Blue skies in the morning are one possible norm around here.


Tour buses parked outside of Boston’s Fenway Park are another norm, although now that baseball season is over, I’m not seeing nearly as many as these.


One of my morning, work-week norms is saluting Carl Yastrzemski, as I walk by the statue honoring him, outside of Fenway. I just broke another one of my norms — misspelling names. I remembered, exactly, how to spell Captain Carl’s.

Blogging norms for me include balancing my needs with other people’s needs, so I need to take a short break here, to check if my son needs any help from me getting out to school this morning.

My son, Aaron, needed a little — but not much — help from me. Since he’s 16 years old, this is a developing norm.

Where was I?  Oh, yes. Photos from yesterday, when I was noticing norms.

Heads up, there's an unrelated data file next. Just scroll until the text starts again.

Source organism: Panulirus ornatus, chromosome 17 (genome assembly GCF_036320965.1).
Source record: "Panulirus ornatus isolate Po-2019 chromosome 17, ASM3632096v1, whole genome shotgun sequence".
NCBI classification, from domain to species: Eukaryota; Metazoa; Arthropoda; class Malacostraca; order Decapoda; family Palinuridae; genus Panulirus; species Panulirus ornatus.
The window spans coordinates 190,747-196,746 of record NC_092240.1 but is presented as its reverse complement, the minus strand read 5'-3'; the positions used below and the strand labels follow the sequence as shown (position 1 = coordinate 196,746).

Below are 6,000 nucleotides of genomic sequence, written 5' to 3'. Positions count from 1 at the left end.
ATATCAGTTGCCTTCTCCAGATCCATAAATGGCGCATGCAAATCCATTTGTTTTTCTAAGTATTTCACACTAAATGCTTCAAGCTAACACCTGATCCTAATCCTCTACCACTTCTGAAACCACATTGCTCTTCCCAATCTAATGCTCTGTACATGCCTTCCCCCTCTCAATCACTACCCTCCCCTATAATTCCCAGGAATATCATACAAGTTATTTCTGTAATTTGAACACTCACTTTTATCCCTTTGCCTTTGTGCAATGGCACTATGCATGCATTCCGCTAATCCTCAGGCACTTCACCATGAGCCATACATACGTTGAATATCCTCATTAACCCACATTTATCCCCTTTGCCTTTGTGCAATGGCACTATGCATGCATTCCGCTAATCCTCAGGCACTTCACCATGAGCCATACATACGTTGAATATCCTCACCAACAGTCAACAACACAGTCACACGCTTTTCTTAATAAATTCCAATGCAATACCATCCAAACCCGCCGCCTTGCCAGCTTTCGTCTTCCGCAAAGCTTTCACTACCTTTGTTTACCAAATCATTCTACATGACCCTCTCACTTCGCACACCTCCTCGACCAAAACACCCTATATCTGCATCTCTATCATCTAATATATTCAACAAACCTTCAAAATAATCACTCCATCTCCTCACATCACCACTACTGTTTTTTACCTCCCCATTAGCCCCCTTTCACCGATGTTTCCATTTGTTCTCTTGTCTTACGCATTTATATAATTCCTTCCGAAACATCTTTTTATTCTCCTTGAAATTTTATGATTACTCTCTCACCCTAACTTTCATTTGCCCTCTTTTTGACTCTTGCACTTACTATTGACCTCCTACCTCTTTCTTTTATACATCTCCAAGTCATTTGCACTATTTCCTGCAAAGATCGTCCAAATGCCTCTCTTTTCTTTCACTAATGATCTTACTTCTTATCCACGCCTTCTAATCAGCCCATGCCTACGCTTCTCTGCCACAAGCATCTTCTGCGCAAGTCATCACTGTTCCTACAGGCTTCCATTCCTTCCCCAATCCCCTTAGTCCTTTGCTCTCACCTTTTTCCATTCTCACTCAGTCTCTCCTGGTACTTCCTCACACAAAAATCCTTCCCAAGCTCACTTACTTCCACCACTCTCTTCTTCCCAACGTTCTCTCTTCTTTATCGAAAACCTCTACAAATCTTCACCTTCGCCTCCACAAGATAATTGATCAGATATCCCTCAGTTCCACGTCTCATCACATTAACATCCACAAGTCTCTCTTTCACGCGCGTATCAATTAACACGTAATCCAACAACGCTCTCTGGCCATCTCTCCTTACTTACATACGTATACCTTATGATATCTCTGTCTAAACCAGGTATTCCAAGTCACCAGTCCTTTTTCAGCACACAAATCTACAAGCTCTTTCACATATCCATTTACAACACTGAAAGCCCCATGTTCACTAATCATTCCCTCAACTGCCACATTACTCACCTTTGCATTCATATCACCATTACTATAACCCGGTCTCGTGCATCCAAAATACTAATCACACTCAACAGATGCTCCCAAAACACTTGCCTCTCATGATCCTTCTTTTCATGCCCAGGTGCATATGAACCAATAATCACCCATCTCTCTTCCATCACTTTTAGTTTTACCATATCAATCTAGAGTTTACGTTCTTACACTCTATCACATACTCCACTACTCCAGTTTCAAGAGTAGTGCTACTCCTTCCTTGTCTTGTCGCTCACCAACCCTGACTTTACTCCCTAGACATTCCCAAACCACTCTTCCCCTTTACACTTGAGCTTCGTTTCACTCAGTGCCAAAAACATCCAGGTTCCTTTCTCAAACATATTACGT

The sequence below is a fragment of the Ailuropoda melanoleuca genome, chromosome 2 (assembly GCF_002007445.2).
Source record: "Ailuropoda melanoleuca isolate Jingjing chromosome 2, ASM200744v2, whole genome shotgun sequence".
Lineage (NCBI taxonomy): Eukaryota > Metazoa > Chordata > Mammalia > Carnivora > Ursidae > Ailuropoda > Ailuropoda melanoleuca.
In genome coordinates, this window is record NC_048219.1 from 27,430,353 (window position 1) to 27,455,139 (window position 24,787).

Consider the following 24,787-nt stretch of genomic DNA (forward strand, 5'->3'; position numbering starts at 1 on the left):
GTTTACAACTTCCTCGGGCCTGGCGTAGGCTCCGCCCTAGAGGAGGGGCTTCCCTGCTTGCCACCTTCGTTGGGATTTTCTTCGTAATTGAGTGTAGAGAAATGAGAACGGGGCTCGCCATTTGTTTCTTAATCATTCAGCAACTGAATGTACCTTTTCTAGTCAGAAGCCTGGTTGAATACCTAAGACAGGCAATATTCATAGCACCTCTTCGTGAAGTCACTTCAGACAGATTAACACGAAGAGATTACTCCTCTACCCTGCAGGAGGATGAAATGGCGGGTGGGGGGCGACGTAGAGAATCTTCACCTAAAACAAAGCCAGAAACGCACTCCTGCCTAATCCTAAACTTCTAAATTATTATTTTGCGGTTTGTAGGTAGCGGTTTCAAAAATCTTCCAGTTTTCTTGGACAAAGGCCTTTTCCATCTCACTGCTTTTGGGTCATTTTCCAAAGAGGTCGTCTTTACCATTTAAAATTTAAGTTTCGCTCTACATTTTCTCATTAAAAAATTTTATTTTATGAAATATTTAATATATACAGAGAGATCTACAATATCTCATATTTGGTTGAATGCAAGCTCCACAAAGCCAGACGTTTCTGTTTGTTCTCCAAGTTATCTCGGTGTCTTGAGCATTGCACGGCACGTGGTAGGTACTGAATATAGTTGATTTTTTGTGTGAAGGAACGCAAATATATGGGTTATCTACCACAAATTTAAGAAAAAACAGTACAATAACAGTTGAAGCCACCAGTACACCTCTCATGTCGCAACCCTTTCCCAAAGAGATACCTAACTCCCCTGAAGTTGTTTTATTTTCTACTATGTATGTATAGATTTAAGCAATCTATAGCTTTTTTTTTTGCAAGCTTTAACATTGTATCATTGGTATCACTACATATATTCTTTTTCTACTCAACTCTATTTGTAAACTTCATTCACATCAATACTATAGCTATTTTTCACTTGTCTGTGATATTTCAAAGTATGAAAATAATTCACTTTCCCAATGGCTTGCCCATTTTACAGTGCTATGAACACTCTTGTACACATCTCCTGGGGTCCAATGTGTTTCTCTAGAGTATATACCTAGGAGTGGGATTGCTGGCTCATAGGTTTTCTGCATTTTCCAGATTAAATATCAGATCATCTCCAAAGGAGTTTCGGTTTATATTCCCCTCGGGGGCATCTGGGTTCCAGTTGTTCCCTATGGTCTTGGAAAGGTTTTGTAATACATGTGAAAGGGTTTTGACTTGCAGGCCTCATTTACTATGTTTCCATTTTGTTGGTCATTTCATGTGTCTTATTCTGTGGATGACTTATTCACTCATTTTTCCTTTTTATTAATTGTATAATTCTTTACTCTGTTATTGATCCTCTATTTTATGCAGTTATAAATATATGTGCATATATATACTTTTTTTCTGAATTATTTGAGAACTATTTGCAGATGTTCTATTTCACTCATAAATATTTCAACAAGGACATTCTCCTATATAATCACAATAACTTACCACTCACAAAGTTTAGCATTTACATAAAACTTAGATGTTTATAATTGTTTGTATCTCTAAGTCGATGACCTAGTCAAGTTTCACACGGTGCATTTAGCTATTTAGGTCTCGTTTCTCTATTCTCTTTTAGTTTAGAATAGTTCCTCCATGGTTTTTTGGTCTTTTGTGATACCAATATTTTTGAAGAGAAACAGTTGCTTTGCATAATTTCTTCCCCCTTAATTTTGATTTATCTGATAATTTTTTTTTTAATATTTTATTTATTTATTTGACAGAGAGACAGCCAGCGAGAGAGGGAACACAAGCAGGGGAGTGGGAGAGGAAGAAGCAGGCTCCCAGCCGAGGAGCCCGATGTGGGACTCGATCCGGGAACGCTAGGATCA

As I walked by Fenway Park, on my way to work, a strange man was suddenly in my face, showing me his camera. Since I was wearing my headphones, listening to some music I included in yesterday’s post, I couldn’t hear what he was saying. I could tell, though, from his non-verbal cues, that he wanted me to take a photo of him and his female companion, standing outside of Fenway:


Of course, that’s not the photo I took with his camera.  I took that photo with my phone, after we exchanged words, including:

Strange man: Here!  You just push these buttons!

Me: (as I try to figure out how to take the photo quickly):  You know, I’m on my way to work!

Strange woman: I know!  He didn’t even ask you!

Strange man: That’s Californians for you!

Me: Or guys! *

Strange woman: Yes!  Guys!

Then I noticed another strange guy, who said, “His photo is in post offices, everywhere!” I said, “Hey!  I use that line, too!”  Then I took a quick photo of these three visitors from a strange land called “Long Beach”


…  before I jazzed off to work.

My norm — in taking photos for this blog — is to let people know I’m doing that. A few minutes later, I encountered this gentleman: